I had my first experience on the French River in summer 2016, and I just knew I had to visit this place again. The river runs 110 km, beginning at Lake Nipissing and winding its way down to Georgian Bay, a large northeastern jut off Lake Huron. Designated as a Canadian Heritage River and surrounded by the French River Provincial Park, the French River is protected from future development, preserving its rugged and natural beauty. To top of the amazing natural scenery, there are also incredible fishing opportunities here.
Fishing the Lower French River
While visiting the French this time around, I stayed at Bear’s Den Lodge. It’s a lovely place operated by Art and Brenda Barefoot, along with their son Joe. Art fell in love with the French River and the fishing here in his teens. It was his dream to one day own and operate a lodge here. It’s been 31 years since the Barefoots took over Bear’s Den Lodge. They see guests from all over the world year after year, with some now bringing their grandchildren along. It’s a very special place.
During a road trip through Northeastern Ontario, I made a quick day-and-a-half stop at Bear’s Den with my fishing partner Eric. Last year, we had fished the Upper French and Eric connected with a nice musky that spat the hook mid-fight. I hoped that we’d have another shot at a French River musky this time around while on the lower part of the river. We were quite surprised at how our adventure played out!
Favourable Conditions: Locating the Big Guys
With a storm rolling in on our first afternoon, we had to keep a close eye on the sky. These types of conditions can be favourable for musky activity, as they’ll often feed more aggressively leading up to a storm. We explored the river and found a rocky point that sloped down from the tip of an island, mixed in with weeds and surrounded by deeper water. Areas like this can really set the food chain into action, as bait will hide out here bringing in bass, pike, and walleye to feed. Of course this also provides a great feeding opportunity for musky, too.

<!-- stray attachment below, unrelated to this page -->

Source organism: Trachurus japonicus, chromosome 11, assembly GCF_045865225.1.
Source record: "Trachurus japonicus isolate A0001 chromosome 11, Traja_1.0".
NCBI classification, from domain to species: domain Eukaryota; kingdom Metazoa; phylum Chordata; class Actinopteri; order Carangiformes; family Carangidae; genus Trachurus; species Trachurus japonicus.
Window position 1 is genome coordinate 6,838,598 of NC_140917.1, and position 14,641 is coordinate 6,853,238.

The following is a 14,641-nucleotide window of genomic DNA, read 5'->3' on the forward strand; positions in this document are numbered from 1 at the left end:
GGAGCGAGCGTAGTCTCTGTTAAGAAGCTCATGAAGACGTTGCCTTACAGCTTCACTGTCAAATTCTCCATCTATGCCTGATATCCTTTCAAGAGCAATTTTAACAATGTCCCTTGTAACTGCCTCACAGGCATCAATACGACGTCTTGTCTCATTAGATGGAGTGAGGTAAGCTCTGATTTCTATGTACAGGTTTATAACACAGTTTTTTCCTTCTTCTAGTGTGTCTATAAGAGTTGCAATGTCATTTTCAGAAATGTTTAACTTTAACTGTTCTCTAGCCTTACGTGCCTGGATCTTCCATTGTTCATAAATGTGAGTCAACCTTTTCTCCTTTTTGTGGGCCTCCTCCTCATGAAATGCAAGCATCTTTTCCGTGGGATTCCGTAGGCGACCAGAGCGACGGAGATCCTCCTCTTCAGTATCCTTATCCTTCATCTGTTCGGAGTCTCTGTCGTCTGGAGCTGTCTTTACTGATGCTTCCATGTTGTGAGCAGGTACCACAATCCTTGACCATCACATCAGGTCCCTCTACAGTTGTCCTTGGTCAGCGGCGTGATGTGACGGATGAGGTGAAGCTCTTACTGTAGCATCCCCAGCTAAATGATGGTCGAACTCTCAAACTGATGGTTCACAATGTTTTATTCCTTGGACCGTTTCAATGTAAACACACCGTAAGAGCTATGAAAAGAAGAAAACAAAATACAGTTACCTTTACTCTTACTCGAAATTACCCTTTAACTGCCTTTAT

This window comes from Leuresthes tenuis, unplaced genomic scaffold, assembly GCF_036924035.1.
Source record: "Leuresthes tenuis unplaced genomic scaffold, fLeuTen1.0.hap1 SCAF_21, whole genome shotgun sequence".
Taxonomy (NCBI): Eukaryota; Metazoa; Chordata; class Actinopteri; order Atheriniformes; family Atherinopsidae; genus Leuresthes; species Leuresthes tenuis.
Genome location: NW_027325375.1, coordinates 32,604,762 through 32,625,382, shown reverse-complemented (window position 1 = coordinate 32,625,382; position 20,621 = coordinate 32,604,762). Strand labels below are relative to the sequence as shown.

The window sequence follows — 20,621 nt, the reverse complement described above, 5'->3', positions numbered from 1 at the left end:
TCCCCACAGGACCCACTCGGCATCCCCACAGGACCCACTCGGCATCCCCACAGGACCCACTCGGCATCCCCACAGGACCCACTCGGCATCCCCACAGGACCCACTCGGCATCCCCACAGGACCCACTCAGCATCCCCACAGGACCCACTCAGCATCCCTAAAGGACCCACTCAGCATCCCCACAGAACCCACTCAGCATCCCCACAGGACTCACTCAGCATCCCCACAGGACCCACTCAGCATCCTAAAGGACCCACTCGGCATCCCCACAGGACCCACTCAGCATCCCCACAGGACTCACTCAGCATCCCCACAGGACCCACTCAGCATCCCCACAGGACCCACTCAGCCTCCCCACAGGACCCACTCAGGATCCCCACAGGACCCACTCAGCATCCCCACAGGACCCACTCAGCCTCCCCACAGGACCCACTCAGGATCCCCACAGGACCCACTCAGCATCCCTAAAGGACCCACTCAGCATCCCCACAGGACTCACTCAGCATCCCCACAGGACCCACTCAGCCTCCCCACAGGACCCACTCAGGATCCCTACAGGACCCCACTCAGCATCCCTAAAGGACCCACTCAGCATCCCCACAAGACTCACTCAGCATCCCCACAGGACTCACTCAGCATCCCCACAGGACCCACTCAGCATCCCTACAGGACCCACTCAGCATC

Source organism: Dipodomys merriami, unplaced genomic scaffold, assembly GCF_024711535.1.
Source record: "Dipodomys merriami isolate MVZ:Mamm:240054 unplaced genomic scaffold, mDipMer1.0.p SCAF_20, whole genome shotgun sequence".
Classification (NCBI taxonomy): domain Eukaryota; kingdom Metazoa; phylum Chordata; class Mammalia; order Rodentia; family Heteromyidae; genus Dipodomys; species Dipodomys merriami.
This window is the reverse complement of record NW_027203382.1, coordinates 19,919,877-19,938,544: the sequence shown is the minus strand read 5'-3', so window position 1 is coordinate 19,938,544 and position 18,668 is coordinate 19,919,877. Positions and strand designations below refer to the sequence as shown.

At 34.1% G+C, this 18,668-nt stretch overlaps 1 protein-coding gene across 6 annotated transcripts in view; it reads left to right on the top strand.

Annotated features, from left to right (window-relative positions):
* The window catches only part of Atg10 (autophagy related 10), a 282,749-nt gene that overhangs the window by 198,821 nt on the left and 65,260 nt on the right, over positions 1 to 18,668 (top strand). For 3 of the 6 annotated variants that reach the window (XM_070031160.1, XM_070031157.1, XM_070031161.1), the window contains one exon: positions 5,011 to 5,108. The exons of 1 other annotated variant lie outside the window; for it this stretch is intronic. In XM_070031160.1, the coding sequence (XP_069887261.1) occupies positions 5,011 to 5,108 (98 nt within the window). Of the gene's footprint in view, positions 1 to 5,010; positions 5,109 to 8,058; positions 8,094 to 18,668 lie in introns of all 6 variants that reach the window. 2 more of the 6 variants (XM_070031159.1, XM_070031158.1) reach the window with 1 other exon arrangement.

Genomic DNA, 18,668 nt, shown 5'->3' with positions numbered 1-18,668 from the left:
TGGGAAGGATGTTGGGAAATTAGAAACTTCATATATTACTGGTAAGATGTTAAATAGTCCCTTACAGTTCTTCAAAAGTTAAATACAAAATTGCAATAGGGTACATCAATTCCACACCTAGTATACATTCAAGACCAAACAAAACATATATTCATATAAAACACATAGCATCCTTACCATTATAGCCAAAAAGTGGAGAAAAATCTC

Throwing a big musky bucktail spinner, I quickly saw a follow from one of the larger musky I’ve seen in person. Whew! That will bump up the heart rate. I did a figure-eight beside the boat to extend my cast, but this fish slinked away. My heart pounded. As we worked our way down this finger, I had another follow from the other direction a few moments later. By this time my heart was beating out of my chest and after this fish also denied my figure-eight, I started to wonder what I could have done differently.
Fortunately, I didn’t have much time to think about this as Eric then had a follow on his top water Whopper Plopper. These fish all appeared to be different sizes so it was pretty amazing to see so much musky activity in a short time even if not on the end of our line. Eric was also denied by his fish, so he then decided to switch to a gold and black bucktail.
It turns out that Eric made the right decision as the next follow turned into a bite and it was “fish on!” Our heart rates were still up from all the musky sightings as it all happened in a matter of minutes. I scrambled for the net and slipped it under his thrashing fish. Cheering ensued. I grabbed the camera and snapped a couple of quick photos before this fish was sent back into the river followed by a musky slime high-five—the best kind.
The storm got closer and with a flash of lightning, it was time for us to zip back to the lodge for safe cover. A quick few hours on our first evening was certainly memorable. We focused on musky a bit more on the following day, but unfortunately didn’t connect. We also got into some other species: largemouth bass, smallmouth bass, and some northern pike.
I was so happy Eric got his redemption musky this time around, and I sure hope I’m up next time!